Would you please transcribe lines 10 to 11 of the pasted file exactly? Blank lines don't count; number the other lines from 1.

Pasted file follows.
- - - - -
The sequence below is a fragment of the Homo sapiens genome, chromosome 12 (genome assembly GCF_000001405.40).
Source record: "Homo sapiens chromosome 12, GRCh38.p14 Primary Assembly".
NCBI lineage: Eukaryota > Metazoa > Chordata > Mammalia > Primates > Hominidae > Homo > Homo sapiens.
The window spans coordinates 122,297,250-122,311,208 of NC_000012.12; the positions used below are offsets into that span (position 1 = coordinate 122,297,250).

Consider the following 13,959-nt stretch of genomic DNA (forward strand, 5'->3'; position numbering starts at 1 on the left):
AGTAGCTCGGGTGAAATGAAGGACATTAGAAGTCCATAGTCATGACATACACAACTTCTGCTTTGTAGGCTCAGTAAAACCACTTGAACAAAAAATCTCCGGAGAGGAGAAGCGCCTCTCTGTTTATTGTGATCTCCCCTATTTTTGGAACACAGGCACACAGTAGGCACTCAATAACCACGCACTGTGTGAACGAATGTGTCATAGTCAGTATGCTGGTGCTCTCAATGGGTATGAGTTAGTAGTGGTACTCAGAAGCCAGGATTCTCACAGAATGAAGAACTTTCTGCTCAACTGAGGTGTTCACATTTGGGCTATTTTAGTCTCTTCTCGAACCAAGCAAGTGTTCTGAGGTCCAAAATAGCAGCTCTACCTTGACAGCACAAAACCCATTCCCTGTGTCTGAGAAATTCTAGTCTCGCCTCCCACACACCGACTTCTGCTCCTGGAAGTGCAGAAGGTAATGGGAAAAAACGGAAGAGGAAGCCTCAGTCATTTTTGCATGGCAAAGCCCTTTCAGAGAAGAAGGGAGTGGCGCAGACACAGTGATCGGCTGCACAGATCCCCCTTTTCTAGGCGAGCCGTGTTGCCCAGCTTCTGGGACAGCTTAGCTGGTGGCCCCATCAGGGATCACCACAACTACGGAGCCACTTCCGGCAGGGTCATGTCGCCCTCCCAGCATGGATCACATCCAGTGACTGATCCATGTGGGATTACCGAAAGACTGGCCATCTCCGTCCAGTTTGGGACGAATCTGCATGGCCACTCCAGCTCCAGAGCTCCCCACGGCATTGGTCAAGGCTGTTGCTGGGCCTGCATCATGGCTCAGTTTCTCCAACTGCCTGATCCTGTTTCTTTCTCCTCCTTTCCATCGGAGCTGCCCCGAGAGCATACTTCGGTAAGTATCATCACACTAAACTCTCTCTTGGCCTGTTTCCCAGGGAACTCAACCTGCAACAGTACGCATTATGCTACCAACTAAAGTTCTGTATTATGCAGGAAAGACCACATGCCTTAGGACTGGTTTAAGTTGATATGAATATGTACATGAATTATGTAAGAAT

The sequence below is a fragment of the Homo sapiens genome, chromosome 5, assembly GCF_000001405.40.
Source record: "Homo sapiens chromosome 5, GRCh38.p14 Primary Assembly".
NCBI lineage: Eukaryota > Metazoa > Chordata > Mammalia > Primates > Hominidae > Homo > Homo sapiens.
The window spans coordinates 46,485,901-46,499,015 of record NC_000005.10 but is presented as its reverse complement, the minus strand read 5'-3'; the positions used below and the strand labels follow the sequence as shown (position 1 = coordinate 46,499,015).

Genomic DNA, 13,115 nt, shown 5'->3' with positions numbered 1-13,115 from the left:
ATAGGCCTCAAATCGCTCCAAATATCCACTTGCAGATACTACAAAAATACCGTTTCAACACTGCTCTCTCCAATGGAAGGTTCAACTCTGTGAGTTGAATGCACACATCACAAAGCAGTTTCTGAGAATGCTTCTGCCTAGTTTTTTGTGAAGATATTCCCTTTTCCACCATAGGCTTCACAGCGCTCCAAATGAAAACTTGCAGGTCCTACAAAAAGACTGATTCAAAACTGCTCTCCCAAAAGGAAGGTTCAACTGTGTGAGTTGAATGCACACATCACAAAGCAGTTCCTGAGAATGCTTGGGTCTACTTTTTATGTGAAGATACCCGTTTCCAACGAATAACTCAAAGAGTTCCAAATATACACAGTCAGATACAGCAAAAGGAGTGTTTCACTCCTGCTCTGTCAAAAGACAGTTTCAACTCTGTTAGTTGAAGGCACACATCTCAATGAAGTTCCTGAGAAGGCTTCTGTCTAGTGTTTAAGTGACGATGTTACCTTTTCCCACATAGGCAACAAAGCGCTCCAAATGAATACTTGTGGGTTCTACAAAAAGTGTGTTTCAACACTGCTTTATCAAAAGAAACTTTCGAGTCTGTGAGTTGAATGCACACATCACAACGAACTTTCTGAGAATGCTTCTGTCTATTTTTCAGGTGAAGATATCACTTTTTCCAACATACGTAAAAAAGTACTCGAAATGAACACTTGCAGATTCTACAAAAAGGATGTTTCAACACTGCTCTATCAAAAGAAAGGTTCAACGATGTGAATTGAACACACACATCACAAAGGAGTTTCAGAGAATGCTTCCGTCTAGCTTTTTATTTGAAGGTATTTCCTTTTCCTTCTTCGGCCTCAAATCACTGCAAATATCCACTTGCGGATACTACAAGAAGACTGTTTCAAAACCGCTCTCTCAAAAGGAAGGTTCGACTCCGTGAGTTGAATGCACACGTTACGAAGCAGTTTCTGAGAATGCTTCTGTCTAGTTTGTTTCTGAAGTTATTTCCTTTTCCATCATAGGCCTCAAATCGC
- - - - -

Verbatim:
The window spans coordinates 46,485,901-46,499,015 of record NC_000005.10 but is presented as its reverse complement, the minus strand read 5'-3'; the positions used below and the strand labels follow the sequence as shown (position 1 = coordinate 46,499,015).

Genomic DNA, 13,115 nt, shown 5'->3' with positions numbered 1-13,115 from the left: